A Roth IRA is simply a tax-sheltered account that you deposit funds into, and then invest however you choose (within the limits of the firm you deposit the funds with).
For example, you could open a Roth IRA account with Vanguard. You could then invest the $3000 by purchasing shares of VOO, which tracks the S&P 500 index and has a very low expense ratio (0.04 as of last time I checked). Fidelity has a similar option, or Schwab, or whatever brokerage firm you prefer.
IRAs are basically just normal investment accounts, except they don't owe taxes until you withdraw them (and Roth don't even owe them then, though you paid taxes on the funds you deposit). They have some limitations regarding options trading and such, but if you're a novice investor just looking to do basic investments, you'll not notice.
Then, your IRA would go up or down in value as the market went up or down in value.
You do have some restrictions on when you can withdraw the funds; Roth IRA has fewer than a normal IRA, as you can withdraw the capital (the amount you deposited) without penalty, but the profits cannot be withdrawn until you're retirement age (I won't put an actual year, as I suspect that actual year will change by the time you're that old; but think 60s).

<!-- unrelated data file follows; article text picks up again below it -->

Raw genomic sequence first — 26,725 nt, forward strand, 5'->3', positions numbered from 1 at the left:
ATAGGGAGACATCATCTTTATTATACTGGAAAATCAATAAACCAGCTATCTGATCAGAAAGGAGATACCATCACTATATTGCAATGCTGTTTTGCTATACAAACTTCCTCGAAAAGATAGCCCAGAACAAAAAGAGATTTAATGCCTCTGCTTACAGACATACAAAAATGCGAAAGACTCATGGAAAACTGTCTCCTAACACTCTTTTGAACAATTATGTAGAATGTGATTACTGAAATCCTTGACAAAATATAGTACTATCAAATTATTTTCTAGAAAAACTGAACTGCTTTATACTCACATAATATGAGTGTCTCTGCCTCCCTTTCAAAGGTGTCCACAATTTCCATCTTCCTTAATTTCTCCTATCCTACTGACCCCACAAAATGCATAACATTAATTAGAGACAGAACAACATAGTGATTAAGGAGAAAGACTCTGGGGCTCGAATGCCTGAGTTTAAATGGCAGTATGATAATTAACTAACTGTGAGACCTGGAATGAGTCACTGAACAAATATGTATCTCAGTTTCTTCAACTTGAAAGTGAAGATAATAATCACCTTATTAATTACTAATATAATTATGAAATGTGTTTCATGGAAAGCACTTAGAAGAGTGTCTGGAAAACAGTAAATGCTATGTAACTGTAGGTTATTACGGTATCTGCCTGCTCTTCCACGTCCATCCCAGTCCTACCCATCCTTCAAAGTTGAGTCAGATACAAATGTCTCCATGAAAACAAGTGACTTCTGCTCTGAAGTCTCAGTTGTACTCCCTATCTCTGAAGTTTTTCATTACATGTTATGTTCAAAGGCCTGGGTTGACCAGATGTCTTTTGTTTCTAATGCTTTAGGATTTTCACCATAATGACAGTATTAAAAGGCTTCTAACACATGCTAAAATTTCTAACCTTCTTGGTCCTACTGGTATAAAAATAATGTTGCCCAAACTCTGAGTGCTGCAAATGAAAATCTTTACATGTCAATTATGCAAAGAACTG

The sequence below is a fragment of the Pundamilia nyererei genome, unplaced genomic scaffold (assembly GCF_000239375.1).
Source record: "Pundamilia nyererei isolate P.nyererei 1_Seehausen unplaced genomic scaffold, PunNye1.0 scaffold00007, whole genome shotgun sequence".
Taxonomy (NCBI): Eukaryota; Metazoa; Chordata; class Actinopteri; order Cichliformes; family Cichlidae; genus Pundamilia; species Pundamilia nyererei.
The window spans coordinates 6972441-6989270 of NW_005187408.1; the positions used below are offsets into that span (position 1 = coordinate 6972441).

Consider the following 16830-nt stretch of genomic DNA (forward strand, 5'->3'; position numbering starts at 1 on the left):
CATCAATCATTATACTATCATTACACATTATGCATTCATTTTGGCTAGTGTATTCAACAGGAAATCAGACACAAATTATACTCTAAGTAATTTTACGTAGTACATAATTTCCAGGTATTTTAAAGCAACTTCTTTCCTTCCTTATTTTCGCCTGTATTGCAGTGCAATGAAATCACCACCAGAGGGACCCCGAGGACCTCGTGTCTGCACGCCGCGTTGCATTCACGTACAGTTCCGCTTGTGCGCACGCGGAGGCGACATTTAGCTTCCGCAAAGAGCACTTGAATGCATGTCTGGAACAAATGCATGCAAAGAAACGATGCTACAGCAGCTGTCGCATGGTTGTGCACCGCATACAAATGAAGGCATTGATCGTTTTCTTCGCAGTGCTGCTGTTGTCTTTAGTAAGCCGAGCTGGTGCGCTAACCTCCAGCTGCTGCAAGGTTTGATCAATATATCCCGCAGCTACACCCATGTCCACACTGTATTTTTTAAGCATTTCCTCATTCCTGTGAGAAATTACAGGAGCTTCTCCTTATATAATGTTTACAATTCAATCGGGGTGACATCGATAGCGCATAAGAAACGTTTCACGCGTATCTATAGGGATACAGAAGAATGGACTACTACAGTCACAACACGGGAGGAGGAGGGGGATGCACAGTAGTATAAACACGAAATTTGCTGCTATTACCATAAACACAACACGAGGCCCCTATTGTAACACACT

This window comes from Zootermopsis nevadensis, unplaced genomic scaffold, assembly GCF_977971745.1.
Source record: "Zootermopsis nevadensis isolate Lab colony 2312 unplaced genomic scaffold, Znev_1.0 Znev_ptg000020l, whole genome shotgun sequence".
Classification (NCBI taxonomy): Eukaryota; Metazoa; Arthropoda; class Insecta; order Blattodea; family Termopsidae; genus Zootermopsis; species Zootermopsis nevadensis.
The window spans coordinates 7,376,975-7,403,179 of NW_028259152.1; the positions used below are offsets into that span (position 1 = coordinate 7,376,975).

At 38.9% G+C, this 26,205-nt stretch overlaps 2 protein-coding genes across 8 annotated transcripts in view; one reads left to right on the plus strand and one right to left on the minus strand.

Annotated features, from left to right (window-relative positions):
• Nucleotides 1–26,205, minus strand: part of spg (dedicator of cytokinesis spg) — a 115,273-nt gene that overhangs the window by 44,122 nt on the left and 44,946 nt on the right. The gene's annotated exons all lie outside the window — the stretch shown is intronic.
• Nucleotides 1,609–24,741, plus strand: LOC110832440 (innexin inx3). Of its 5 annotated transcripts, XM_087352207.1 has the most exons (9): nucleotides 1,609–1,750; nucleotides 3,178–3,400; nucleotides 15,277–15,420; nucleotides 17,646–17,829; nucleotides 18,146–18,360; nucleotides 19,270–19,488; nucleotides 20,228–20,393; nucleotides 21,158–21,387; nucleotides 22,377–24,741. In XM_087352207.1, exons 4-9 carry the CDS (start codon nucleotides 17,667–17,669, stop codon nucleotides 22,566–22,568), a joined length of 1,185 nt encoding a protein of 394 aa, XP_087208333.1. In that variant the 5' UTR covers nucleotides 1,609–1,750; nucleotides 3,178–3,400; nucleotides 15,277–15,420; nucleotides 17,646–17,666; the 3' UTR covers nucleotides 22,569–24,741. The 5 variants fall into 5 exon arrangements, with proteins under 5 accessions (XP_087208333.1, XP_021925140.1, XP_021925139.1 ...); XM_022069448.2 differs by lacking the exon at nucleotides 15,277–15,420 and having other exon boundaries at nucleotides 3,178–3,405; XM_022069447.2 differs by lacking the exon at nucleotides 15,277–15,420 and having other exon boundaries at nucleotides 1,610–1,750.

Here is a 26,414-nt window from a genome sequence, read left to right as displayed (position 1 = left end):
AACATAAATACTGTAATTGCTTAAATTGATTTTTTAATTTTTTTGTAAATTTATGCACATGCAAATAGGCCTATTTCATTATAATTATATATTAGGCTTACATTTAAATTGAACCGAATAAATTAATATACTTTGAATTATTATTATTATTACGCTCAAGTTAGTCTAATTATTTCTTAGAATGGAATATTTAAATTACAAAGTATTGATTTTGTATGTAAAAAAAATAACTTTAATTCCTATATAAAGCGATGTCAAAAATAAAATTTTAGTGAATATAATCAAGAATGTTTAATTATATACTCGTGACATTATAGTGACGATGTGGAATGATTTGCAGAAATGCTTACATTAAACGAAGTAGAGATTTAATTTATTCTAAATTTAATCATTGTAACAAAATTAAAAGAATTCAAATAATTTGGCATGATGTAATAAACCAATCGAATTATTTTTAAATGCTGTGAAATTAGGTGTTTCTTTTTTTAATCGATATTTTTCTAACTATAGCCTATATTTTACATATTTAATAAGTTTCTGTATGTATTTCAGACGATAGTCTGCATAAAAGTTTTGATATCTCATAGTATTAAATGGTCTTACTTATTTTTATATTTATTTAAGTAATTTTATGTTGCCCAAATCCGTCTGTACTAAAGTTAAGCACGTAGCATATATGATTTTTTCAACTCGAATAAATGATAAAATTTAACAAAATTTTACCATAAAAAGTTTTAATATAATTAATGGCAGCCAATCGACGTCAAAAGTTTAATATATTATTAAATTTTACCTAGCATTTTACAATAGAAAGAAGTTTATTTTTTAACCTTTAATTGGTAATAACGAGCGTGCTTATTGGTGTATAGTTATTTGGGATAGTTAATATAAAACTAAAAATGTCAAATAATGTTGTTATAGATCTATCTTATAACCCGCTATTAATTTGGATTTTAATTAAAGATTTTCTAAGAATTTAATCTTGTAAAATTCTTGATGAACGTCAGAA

The reason not to invest in an IRA is if you plan on using the money in the near future - even as an "emergency fund". You should have some money that is not invested aggressively, that is in something very safe and very accessible, for your emergency fund; and if you plan to buy a house or whatever with the funds, don't start an IRA. But if this is truly money you want to save for retirement, that's the best place to start.
**Note, this is not investment advice, and you should do your own homework prior to making any investment. You can lose some or all of the value of your account while investing.